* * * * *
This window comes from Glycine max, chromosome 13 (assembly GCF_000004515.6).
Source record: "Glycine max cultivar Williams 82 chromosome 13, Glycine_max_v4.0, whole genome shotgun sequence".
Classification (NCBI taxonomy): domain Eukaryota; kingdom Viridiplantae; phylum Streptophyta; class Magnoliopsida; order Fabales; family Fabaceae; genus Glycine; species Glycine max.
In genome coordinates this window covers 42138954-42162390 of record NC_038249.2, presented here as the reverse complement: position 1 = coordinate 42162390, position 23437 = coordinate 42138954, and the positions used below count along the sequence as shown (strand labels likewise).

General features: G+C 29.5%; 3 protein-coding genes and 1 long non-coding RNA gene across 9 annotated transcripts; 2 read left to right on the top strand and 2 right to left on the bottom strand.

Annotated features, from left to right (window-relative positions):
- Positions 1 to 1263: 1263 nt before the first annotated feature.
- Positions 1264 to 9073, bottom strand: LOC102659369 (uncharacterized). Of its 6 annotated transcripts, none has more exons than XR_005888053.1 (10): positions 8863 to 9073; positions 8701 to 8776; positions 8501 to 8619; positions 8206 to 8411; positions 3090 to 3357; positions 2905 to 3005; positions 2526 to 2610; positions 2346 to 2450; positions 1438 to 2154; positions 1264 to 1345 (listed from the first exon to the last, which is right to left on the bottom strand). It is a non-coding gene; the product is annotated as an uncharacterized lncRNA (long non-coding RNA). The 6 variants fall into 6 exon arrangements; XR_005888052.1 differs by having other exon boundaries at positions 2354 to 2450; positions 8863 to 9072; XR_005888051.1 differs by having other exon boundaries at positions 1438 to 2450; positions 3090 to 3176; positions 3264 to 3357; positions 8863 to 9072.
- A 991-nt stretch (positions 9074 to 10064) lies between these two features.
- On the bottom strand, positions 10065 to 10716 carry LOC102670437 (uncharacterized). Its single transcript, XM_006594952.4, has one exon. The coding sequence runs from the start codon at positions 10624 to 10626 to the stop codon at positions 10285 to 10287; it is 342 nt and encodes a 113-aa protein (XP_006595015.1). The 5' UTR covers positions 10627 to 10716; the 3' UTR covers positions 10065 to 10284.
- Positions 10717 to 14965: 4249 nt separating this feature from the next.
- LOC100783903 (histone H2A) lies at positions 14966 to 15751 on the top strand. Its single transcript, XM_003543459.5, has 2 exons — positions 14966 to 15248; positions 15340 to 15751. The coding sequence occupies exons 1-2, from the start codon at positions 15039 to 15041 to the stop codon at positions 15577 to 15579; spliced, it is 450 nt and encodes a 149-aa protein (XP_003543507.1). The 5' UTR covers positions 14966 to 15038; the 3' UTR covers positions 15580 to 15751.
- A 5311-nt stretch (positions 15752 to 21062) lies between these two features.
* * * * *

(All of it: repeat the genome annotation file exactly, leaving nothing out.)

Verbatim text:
This window comes from Glycine max, chromosome 13 (assembly GCF_000004515.6).
Source record: "Glycine max cultivar Williams 82 chromosome 13, Glycine_max_v4.0, whole genome shotgun sequence".
Classification (NCBI taxonomy): domain Eukaryota; kingdom Viridiplantae; phylum Streptophyta; class Magnoliopsida; order Fabales; family Fabaceae; genus Glycine; species Glycine max.
In genome coordinates this window covers 42138954-42162390 of record NC_038249.2, presented here as the reverse complement: position 1 = coordinate 42162390, position 23437 = coordinate 42138954, and the positions used below count along the sequence as shown (strand labels likewise).

General features: G+C 29.5%; 3 protein-coding genes and 1 long non-coding RNA gene across 9 annotated transcripts; 2 read left to right on the top strand and 2 right to left on the bottom strand.

Annotated features, from left to right (window-relative positions):
- Positions 1 to 1263: 1263 nt before the first annotated feature.
- Positions 1264 to 9073, bottom strand: LOC102659369 (uncharacterized). Of its 6 annotated transcripts, none has more exons than XR_005888053.1 (10): positions 8863 to 9073; positions 8701 to 8776; positions 8501 to 8619; positions 8206 to 8411; positions 3090 to 3357; positions 2905 to 3005; positions 2526 to 2610; positions 2346 to 2450; positions 1438 to 2154; positions 1264 to 1345 (listed from the first exon to the last, which is right to left on the bottom strand). It is a non-coding gene; the product is annotated as an uncharacterized lncRNA (long non-coding RNA). The 6 variants fall into 6 exon arrangements; XR_005888052.1 differs by having other exon boundaries at positions 2354 to 2450; positions 8863 to 9072; XR_005888051.1 differs by having other exon boundaries at positions 1438 to 2450; positions 3090 to 3176; positions 3264 to 3357; positions 8863 to 9072.
- A 991-nt stretch (positions 9074 to 10064) lies between these two features.
- On the bottom strand, positions 10065 to 10716 carry LOC102670437 (uncharacterized). Its single transcript, XM_006594952.4, has one exon. The coding sequence runs from the start codon at positions 10624 to 10626 to the stop codon at positions 10285 to 10287; it is 342 nt and encodes a 113-aa protein (XP_006595015.1). The 5' UTR covers positions 10627 to 10716; the 3' UTR covers positions 10065 to 10284.
- Positions 10717 to 14965: 4249 nt separating this feature from the next.
- LOC100783903 (histone H2A) lies at positions 14966 to 15751 on the top strand. Its single transcript, XM_003543459.5, has 2 exons — positions 14966 to 15248; positions 15340 to 15751. The coding sequence occupies exons 1-2, from the start codon at positions 15039 to 15041 to the stop codon at positions 15577 to 15579; spliced, it is 450 nt and encodes a 149-aa protein (XP_003543507.1). The 5' UTR covers positions 14966 to 15038; the 3' UTR covers positions 15580 to 15751.
- A 5311-nt stretch (positions 15752 to 21062) lies between these two features.